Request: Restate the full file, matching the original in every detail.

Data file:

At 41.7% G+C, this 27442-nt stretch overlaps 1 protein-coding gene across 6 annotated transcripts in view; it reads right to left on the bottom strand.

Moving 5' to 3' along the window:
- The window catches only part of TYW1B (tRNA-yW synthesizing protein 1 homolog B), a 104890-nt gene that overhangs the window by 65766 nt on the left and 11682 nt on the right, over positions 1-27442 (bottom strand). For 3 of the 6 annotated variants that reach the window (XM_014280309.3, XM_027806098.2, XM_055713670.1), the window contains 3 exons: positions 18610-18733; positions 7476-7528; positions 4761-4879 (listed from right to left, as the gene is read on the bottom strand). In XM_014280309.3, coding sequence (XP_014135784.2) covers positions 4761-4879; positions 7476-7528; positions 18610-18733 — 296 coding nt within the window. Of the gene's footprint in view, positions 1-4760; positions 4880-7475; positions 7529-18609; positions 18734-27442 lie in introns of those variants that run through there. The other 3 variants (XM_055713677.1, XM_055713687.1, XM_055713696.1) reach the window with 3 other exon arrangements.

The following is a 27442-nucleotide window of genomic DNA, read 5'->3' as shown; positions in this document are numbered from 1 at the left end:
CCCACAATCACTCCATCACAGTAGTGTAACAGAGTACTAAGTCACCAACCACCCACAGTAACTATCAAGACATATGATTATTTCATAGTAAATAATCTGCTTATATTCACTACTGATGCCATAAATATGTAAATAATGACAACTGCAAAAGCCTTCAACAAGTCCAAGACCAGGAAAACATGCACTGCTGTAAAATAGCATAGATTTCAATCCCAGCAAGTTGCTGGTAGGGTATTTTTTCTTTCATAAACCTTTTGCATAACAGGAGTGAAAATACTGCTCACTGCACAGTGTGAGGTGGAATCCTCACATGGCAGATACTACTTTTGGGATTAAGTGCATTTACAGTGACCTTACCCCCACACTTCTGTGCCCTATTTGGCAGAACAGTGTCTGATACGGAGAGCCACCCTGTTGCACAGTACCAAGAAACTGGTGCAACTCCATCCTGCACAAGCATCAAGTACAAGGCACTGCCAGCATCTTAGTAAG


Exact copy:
At 41.7% G+C, this 27442-nt stretch overlaps 1 protein-coding gene across 6 annotated transcripts in view; it reads right to left on the bottom strand.

Moving 5' to 3' along the window:
- The window catches only part of TYW1B (tRNA-yW synthesizing protein 1 homolog B), a 104890-nt gene that overhangs the window by 65766 nt on the left and 11682 nt on the right, over positions 1-27442 (bottom strand). For 3 of the 6 annotated variants that reach the window (XM_014280309.3, XM_027806098.2, XM_055713670.1), the window contains 3 exons: positions 18610-18733; positions 7476-7528; positions 4761-4879 (listed from right to left, as the gene is read on the bottom strand). In XM_014280309.3, coding sequence (XP_014135784.2) covers positions 4761-4879; positions 7476-7528; positions 18610-18733 — 296 coding nt within the window. Of the gene's footprint in view, positions 1-4760; positions 4880-7475; positions 7529-18609; positions 18734-27442 lie in introns of those variants that run through there. The other 3 variants (XM_055713677.1, XM_055713687.1, XM_055713696.1) reach the window with 3 other exon arrangements.

The following is a 27442-nucleotide window of genomic DNA, read 5'->3' as shown; positions in this document are numbered from 1 at the left end:
CCCACAATCACTCCATCACAGTAGTGTAACAGAGTACTAAGTCACCAACCACCCACAGTAACTATCAAGACATATGATTATTTCATAGTAAATAATCTGCTTATATTCACTACTGATGCCATAAATATGTAAATAATGACAACTGCAAAAGCCTTCAACAAGTCCAAGACCAGGAAAACATGCACTGCTGTAAAATAGCATAGATTTCAATCCCAGCAAGTTGCTGGTAGGGTATTTTTTCTTTCATAAACCTTTTGCATAACAGGAGTGAAAATACTGCTCACTGCACAGTGTGAGGTGGAATCCTCACATGGCAGATACTACTTTTGGGATTAAGTGCATTTACAGTGACCTTACCCCCACACTTCTGTGCCCTATTTGGCAGAACAGTGTCTGATACGGAGAGCCACCCTGTTGCACAGTACCAAGAAACTGGTGCAACTCCATCCTGCACAAGCATCAAGTACAAGGCACTGCCAGCATCTTAGTAAG